• Users Online: 273
  • Home
  • Print this page
  • Email this page
Home About us Editorial board Ahead of print Current issue Search Archives Submit article Instructions Subscribe Contacts Login 
 
ORIGINAL ARTICLE
Ahead of Print

First Report on the Detection of Japanese Encephalitis Virus in Fruit Bats from India


1 Division of Veterinary Public Health, ICAR- Indian Veterinary Research Institute, Izatnagar, Bareilly, India
2 Centre for Wildlife Conservation Management & Disease Surveillance, ICAR- Indian Veterinary Research Institute, Izatnagar, Bareilly, India

Correspondence Address:
Himani Dhanze,
Division of Veterinary Public Health, ICAR-Indian Veterinary Research Institute, Izatnagar, Bareilly, UP-243122
India
Login to access the Email id

Source of Support: None, Conflict of Interest: None

DOI: 10.4103/0972-9062.335769

Japanese encephalitis (JE) is a mosquito borne viral zoonotic disease and JE virus (JEV) is responsible for causing several children deaths every year in India. Since 1978, cases of JE have been reported from Gorakhpur District of Uttar Pradesh state annually. The knowledge on the role played by wildlife reservoirs in the sylvatic transmission and maintenance of JE virus remains limited. Bats are reservoir hosts for several emerging and re-emerging viral pathogens but their role in zoonotic cycle of JEV has not been elucidated yet. In Gorakhpur District of Uttar Pradesh, 52 fruit bats were found dead on 26 May, 2020. The post-mortem report of the bat samples conducted at the Indian Veterinary Research Institute stated that the bats died due to brain hemorrhage, caused by excessive heat. The brain tissue samples of the bats were subjected to investigation using molecular techniques to determine the presence of JEV. The present work reports for the first time the detection of JEV in brain samples of bats from India. The viral load ranging from 8 to 18 copies/reaction was detected in brain samples by TaqMan real Time RT-PCR. The low viral load might be the reason for the absence of apparent clinical signs in bats and suggests the probable role of fruit bats in maintaining the JEV in nature.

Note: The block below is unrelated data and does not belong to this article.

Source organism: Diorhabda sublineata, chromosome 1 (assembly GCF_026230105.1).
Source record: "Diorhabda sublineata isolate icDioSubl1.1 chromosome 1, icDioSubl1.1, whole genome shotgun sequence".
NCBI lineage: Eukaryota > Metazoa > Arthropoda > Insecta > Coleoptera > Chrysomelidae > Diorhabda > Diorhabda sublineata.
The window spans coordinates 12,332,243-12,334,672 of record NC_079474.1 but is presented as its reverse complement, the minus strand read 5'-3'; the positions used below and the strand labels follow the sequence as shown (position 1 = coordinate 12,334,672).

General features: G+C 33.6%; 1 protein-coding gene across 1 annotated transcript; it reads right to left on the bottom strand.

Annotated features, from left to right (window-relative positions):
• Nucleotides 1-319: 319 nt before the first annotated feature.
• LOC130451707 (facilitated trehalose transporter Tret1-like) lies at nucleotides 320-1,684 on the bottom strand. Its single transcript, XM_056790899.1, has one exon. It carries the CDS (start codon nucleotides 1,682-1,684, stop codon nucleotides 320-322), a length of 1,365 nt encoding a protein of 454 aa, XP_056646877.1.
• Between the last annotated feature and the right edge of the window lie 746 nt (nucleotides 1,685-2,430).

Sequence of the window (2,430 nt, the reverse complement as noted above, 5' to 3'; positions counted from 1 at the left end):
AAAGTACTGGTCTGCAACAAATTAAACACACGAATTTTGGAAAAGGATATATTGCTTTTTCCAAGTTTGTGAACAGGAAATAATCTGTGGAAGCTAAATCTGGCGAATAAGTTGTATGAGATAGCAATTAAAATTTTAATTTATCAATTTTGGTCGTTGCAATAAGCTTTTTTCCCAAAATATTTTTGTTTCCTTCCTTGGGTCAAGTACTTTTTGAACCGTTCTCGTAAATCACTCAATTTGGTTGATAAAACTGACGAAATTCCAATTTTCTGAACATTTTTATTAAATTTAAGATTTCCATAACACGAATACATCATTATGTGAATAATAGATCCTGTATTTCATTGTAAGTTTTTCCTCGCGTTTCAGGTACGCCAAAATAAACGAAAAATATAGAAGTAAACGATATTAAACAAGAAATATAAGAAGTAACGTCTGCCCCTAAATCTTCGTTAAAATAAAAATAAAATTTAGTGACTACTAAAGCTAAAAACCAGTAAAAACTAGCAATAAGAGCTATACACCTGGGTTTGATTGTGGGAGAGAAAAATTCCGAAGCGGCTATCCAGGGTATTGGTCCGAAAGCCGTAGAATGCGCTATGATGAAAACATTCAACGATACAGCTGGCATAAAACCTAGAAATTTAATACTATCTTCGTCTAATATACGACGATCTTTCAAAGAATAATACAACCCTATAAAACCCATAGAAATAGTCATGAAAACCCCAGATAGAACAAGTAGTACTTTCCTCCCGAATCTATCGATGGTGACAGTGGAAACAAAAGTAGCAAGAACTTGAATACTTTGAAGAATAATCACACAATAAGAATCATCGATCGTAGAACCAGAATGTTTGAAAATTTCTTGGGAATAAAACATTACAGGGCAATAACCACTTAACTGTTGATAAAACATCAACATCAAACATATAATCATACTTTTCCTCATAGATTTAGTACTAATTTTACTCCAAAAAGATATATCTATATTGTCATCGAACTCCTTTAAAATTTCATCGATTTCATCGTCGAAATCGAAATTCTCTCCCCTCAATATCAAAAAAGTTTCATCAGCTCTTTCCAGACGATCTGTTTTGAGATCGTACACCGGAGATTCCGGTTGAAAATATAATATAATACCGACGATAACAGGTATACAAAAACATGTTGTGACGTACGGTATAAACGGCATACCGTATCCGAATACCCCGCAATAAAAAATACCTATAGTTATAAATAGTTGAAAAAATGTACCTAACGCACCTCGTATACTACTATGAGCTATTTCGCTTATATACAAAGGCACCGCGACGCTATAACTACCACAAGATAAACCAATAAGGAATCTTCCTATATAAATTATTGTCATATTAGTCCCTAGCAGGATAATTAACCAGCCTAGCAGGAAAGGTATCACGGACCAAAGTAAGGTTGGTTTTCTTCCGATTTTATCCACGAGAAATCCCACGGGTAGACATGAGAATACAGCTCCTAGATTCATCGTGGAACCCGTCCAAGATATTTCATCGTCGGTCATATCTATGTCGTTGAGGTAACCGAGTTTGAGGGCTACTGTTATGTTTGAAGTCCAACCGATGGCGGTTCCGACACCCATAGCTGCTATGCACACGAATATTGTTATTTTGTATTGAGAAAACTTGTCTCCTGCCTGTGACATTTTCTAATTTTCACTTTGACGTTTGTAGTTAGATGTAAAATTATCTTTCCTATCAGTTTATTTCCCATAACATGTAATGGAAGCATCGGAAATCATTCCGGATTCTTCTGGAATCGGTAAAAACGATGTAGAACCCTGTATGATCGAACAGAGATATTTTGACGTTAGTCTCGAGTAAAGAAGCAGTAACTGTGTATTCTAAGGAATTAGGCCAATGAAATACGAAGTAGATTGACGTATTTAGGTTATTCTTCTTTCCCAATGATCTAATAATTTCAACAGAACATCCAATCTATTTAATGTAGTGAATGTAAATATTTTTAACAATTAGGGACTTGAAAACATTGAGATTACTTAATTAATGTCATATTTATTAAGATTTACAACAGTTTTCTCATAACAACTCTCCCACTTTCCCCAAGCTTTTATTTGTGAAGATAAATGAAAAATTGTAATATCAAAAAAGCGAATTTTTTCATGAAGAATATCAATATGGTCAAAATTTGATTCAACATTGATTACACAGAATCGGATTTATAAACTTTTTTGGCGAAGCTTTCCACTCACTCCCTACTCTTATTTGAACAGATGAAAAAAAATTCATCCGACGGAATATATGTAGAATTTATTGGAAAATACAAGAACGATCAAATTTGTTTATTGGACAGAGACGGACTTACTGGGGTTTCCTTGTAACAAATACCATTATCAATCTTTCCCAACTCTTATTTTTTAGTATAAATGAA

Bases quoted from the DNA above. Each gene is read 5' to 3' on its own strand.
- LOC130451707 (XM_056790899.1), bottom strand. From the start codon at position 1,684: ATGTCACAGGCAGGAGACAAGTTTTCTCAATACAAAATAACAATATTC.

Print this article
Search
 Back
 
  Search Pubmed for
 
    -  Dhanze H
    -  Karikalan
    -  Mehta D
    -  Gupta M
    -  Mote A
    -  Kumar M S
    -  Pawde A M
 Citation Manager
 Article Access Statistics
 Reader Comments
 * Requires registration (Free)
 

 Article Access Statistics
    Viewed203    
    PDF Downloaded0    

Recommend this journal